Candle’s Christmas Chair – in which our hero frets and our heroine thinks about kisses

20 December and publication day is almost upon us. I’m currently reading the novella into a voice recorder on my iPad so that I can play it back while I follow on a paper copy with a red pen in my hand.  So watch this space, folks. But meanwhile, here’s the first half of chapter six.

Candle’s Christmas Chair excerpt 1

Candle’s Christmas Chair excerpt 9

Regency-Era-Guy-and-Girls

Chapter six

The flowers kept coming, the type repeated, but in different combinations each day. Each day, Mama interpreted the message for her, and Daniel took great delight in offering an alternative reading. According to Mama, Christmas roses and asters with sprays of mimosa meant ‘My concealed love is now disclosed. How will it be received?’ Daniel suggested, ‘I wish to hide because the thought of love makes me anxious.’ Blue salvia, irises and yellow roses meant ‘I think of you, miss you, and long for your friendship’ to Mama. But Daniel claimed it meant ‘When I think of you, I miss having friends’.

The gifts of produce from the estate kept coming too, prompting Cook to tell Daniel (who passed it on to Min) that she hoped Miss wouldn’t turn the young Lord down too soon, because his presents were so useful.

Walking home from the workshop one afternoon, Polly in attendance, she had to stop suddenly to avoid a fashionably-dressed young woman who burst out of a shop door without looking, to stand frozen in the road, her hands clenched at her sides and her face stiff with the effort of holding back tears.

Min, who had been about to circle around her, took a second look. “Cara? What’s wrong? May I help?”

Caroline Cresthover had been closer to a friend than any of the other girls at the select girl’s seminary Min’s parents had sent her to.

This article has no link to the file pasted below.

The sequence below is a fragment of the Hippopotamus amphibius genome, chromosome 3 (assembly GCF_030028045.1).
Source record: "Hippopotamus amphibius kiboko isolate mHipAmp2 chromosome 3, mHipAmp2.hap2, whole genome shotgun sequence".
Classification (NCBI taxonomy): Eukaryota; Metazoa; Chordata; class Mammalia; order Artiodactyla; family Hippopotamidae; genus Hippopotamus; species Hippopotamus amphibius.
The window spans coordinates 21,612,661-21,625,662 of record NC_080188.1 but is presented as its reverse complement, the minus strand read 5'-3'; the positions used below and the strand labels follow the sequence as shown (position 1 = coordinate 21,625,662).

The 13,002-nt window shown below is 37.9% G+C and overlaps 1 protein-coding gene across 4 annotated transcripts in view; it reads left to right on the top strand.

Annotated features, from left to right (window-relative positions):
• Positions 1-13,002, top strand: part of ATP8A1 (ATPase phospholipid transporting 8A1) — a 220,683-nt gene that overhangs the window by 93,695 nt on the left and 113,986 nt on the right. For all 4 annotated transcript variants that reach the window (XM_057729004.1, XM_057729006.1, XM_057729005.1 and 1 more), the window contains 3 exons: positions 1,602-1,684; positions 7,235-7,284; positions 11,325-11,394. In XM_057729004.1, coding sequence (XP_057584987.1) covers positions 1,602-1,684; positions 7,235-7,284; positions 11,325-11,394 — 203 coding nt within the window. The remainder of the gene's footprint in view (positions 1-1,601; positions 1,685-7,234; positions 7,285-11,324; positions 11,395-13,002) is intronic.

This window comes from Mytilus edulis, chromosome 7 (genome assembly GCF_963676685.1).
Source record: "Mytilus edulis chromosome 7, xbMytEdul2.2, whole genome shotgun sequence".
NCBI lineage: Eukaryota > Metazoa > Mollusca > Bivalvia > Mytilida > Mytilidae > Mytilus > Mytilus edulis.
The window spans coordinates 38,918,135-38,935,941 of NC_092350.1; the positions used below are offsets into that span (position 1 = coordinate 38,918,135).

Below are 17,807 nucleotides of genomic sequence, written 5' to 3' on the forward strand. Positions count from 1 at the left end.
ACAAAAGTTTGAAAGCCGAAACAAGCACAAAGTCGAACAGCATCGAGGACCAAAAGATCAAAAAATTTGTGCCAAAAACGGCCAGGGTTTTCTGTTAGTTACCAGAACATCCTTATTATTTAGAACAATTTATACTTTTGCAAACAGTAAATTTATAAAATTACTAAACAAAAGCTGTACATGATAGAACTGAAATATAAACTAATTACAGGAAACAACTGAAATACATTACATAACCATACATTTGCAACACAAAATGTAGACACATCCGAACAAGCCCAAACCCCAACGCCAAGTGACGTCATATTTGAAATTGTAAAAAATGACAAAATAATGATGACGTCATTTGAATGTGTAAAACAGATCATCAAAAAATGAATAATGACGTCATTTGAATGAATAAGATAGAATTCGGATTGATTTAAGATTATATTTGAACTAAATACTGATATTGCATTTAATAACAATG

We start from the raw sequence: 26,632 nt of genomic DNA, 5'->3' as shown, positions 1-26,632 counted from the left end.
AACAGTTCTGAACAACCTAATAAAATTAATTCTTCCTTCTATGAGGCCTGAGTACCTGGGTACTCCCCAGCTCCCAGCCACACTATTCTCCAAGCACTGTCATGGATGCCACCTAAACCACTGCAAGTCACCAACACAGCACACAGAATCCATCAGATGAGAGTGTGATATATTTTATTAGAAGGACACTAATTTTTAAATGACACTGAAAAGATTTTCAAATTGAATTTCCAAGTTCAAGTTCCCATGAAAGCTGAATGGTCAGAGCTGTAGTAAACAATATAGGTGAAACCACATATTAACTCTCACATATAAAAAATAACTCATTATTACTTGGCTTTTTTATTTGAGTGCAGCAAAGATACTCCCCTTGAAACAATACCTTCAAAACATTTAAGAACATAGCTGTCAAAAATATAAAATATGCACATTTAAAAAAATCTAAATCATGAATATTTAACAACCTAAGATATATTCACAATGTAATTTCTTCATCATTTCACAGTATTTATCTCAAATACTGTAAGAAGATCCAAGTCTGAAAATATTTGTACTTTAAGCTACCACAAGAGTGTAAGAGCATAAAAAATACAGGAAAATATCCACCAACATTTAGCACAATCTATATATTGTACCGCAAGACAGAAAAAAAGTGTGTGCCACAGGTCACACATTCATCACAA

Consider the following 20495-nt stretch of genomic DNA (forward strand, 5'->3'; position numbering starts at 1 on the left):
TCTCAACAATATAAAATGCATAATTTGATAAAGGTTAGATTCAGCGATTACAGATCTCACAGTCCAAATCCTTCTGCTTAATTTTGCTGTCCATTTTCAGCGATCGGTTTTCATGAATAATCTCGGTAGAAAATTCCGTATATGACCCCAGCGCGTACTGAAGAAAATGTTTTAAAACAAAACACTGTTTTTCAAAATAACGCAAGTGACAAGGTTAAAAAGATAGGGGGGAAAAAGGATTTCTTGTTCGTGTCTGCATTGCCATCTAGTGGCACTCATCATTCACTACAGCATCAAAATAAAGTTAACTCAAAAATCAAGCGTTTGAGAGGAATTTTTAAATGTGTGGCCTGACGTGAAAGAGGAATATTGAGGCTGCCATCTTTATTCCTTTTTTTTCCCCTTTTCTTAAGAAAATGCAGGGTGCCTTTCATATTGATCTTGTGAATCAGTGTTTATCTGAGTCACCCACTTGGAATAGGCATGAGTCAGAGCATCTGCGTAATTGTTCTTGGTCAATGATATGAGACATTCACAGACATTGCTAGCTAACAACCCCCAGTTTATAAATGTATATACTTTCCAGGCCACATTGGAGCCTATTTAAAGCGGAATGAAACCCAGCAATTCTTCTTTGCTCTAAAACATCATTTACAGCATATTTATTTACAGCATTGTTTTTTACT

“Min? Min Bradshaw? Oh Min, if I had stayed in the shop I would have killed that woman.” The tears had escaped, spilling down Cara’s cheeks.

The shop door opened to let out a maid carrying a reticule that matched Cara’s pelisse. Min could see past her to Lady Norton and a gaggle of her friends. Kitty Cat was clearly up to her usual tricks.

“Do not let her see that she upsets you,” Min counselled Cara. “Come; let us move away where they cannot see us.”

“I know I should be charitable, but…”

“Never mind being charitable. Just do not give her a stick to beat you with.” Min turned to the maid. “Do you have a handkerchief for your mistress? Here, Cara, dry your tears and let’s go and have tea and tear Kitty Cat’s character to little tiny shreds.”

Over tea, Cara confided that Vivi Norton loved to commiserate with her about being ‘on the shelf’, which Cara mostly ignored. But today’s nasty remarks had included a series of snippets about the activities of one Captain Marsh who, according to Lady Norton, had cut a swathe through the widows of London and was about to announce his engagement to a debutante of 17.

“And Vivi says she is blonde and slender, and everyone knows that slender blondes are more fashionable.” Cara, whose hair and eyes were brown, and who was generously curved, began to cry again.

“Captain Marsh is special to you?” Min ventured. It seemed a safe enough guess.

“He said we would announce our engagement as soon as he had the approval of his grandfather. His father is the third son of the Earl of Scuncester. He said we had to keep our courtship secret in case his grandfather did not approve.”

“If it was a secret, Cara, how did Vivi find out?”

Cara blushed. “I might have hinted. Just a little. Only in the strictest confidence, and only because she teased me so about being twenty and unmarried.”

Several cream cakes cheered Cara up. She was not, Min deduced, particularly attached to Captain Marsh. His status as the grandson of an Earl and his professed interest in marrying her seemed to be the sum total of his attractive features. Cara found his conversation boring, his lack of dancing skill annoying, and his repeated attempts to kiss her frightening.

“Mama said I should never be alone with a man because he would try to kiss me, and then I would be ruined,” she told Min. “I wasn’t even alone with Captain Marsh; well, not really alone. The first time was in the garden, and there were other people there, but it was dark and we couldn’t see them. And Mama was right. He did try to kiss me. I did not let him, though.” She nodded, pleased with herself.

“And then the next week he stopped me in the hall at a party. He said he was dying of love for me, which was very romantic, I thought. And he asked me to meet him outside and tried to kiss me again when I said no. I told him I did not want to be ruined. He said I would not be ruined for just one kiss. That was when he said he planned to marry me. He said it was alright to kiss the man you were going to marry. But Mama came and he went away.”

“Then what happened?” Min was finding the whole saga morbidly fascinating.